Psoriatic Arthritis: PsA is an insidious disease. It is very misunderstood even by the medical community. It is hard to find a specialist who can really guide you. There is no cure and it is progressive. PsA has a partner, Psoriasis or P. They are not mutually exclusive. Each has their own issues and pathology. It is rare to have PsA without P but you can have P without PsA. Both are considered auto-immune diseases and often have other co-morbidities. All this is evidence based information.
And much like other diseases, they are triggered by stress and trauma. If you understand the ACE Study, it all makes sense why diseases like this are becoming more prevalent. It seems lately more and more people are being diagnosed with some form of chronic auto-immune disease. Is it because so many of the baby-boomers are of an age where disease is a common part of life? Or is it because there are more studies done and better research as to causes of crippling diseases in senior citizens. I think it is both.
I have been involved in two research projects. One was for P and the other for PsA. The one for P was fascinating. They were looking for the correlation of outbreaks on the skin and stress. We were divided into two groups. One was given only exercise and nutritional information and asked to make lifestyle changes. Fortunately, I was chosen to go into the other group. We were going to be trained on Mindfulness Based Stress Reduction techniques. MBSR is now a more common approach for people dealing with issues such as pain. Back then, it was pretty new and out there. Jon Kabat-Zinn developed the program for people with cancer and pain.
The program was several months long. We met once a week. We talked about our week, our disease, anything we wanted. Then we meditated. Sometimes we did yoga. This was a several years ago. The instructor was the Chief MD in charge of the Oncology Department at the Medical Center. He was very progressive for the times. Now, there is a requirement that all med students take MBSR. Everywhere you look they are courses on Mindfulness and stress reduction of some kind. This is progress. But I live and work for a very large medical center that is also a teaching hospital, a university and a research institute.
But with all that, they still do not know much about PsA and P. We do not have a lot of doctors who are rheumatologist in the area. I am fortunate to have a good one. But even he will admit it is trial and error. And we have had some egregious errors. The course of action is to put the patient on a drug regiment which often includes steroids and progressively stronger biologics. Even the manufactures say there is high risk associated with their drugs. It is also known that they only work for so long and the body becomes immune to the drug. Then you have to start over.
In North America and Europe, between 18 and 42 percent of people with psoriasis, an inflammatory skin disease, also have psoriatic arthritis. In the United States, psoriasis affects about 2.2 percent of the population (7.5 million people), making it the most prevalent autoimmune disease in the US. (http://blog.arthritis.org/psoriatic-arthritis/psoriatic-arthritis-psoriasis/)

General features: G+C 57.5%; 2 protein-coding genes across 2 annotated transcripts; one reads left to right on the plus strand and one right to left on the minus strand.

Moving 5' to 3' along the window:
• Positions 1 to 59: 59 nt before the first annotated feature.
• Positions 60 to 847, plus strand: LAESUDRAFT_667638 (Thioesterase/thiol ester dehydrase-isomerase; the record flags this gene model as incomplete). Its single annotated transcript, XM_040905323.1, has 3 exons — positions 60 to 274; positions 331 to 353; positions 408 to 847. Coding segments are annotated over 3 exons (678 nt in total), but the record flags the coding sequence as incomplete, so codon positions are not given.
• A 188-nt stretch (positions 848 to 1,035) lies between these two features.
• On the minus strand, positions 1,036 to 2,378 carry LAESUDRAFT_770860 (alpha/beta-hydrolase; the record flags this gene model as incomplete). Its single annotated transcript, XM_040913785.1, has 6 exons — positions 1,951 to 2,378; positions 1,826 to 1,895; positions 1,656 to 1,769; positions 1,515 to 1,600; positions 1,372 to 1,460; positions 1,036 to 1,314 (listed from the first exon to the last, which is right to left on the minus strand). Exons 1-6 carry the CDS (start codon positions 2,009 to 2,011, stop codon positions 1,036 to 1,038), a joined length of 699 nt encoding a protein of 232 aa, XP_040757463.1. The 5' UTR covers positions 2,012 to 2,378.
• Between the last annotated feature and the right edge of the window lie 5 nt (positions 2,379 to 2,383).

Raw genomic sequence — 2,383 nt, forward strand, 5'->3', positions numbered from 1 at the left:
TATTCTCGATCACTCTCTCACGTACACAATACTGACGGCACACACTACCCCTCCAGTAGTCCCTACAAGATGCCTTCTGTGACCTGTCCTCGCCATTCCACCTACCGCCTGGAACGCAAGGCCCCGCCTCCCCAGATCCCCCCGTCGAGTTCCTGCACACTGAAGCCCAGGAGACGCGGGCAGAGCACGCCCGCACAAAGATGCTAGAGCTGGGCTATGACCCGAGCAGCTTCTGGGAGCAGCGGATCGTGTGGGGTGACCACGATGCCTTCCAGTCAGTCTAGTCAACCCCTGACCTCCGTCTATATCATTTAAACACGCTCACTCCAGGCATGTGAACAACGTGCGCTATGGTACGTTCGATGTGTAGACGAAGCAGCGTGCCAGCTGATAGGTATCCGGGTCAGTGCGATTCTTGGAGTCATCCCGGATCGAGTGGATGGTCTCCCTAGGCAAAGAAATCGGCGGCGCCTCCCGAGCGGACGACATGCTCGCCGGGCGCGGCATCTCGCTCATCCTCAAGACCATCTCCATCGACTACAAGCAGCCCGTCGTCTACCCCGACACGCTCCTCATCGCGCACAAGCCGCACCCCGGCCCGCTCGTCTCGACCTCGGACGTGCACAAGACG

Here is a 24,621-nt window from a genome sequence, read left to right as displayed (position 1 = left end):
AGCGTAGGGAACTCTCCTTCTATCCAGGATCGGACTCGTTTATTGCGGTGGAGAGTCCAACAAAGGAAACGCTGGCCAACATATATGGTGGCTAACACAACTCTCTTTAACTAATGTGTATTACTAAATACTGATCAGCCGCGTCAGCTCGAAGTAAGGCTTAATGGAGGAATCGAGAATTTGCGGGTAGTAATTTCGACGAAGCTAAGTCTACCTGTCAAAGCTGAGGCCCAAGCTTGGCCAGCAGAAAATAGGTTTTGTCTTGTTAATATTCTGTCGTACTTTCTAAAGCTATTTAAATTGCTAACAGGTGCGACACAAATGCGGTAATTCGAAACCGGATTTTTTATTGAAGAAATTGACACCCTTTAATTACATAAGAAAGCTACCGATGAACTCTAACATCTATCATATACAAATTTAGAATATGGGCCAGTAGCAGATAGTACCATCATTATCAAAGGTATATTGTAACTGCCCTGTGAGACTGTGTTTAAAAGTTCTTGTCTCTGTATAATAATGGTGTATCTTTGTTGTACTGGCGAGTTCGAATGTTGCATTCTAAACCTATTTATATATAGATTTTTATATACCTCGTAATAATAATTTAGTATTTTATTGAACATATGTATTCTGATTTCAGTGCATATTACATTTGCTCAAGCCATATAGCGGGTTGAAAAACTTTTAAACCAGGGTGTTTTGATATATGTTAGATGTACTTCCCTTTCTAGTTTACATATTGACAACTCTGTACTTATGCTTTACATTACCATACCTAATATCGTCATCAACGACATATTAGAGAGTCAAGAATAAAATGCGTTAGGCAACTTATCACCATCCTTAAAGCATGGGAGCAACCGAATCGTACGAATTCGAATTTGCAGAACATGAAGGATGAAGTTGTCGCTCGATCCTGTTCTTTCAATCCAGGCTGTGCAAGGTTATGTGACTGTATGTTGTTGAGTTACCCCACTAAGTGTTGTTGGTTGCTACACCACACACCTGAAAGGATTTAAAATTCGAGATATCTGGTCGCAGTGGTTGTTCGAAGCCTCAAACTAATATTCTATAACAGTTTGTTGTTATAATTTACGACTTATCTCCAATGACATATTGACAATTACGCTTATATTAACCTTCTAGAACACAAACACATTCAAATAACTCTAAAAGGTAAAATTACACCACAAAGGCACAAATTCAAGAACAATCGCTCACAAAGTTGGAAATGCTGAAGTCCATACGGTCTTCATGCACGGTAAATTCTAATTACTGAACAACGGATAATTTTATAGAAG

Nothing is more terrifying than knowing there is nothing you can really do to stop the progression of a disease that is ravaging your body. And there is nothing more frustrating as seeing the deterioration of your body and your ability to be independent. The medications all have side effects and some of them include cancer.
I have always had this disease. It got much worse when I went through my divorce. I believe the stress triggered the eruption on my skin. Doctors, including a dermatologist, could not diagnose why I had this rash everywhere because it did not look like “normal” psoriasis. It was though. I had always had issues with my joints, but was told it was because I was fat. But when my hands curled into claws and I could not hold on to anything, I finally was sent for testing.
PsA is possibly genetic. I had psoriasis as a baby but they called it eczema back then. You cannot catch PsA and P is not spreadable. There is no cure but you can put it into remission. I have been blessed to do that several times including right now. I have only a few skin lesions.
But from all the drug switching and the use of such powerful drugs, I have diabetes. My pancreas is whooped. My insulin levels are normal in the afternoon, but in the middle of the night they drastically peak. I am on medication now for it that adds a lot of weight….. Makes no sense because as you gain weight, you insulin resistance goes higher. The shot I am for the PsA also puts on weight and also increases your glucose levels significantly. It also causes high blood pressure, which is also not good.
But the main comorbid with PsA is actually coronary issues and kidney issues. The inflammation that causes the P and PsA also attacks the heart, arteries and other organs, especially the kidneys. So far, I do not have coronary issues. However, my kidneys are in imminent danger of failing. Diabetes also impacts kidneys and so does high blood pressure. It is a circle of what is worse. Much like most auto-immune diseases, you do not die of the disease, but of the comorbidities.
I wrote this blog this morning because of a couple of reasons. One, people need to fight for better testing and more awareness of the PsA and P. The symptoms can vary as much as the way the rash presents itself. Two, we need better treatment that does not cause more issues than the disease. Three, we need more research as to see if there may ever be a cure for PsA and P and further studies related to trauma like the ACE study.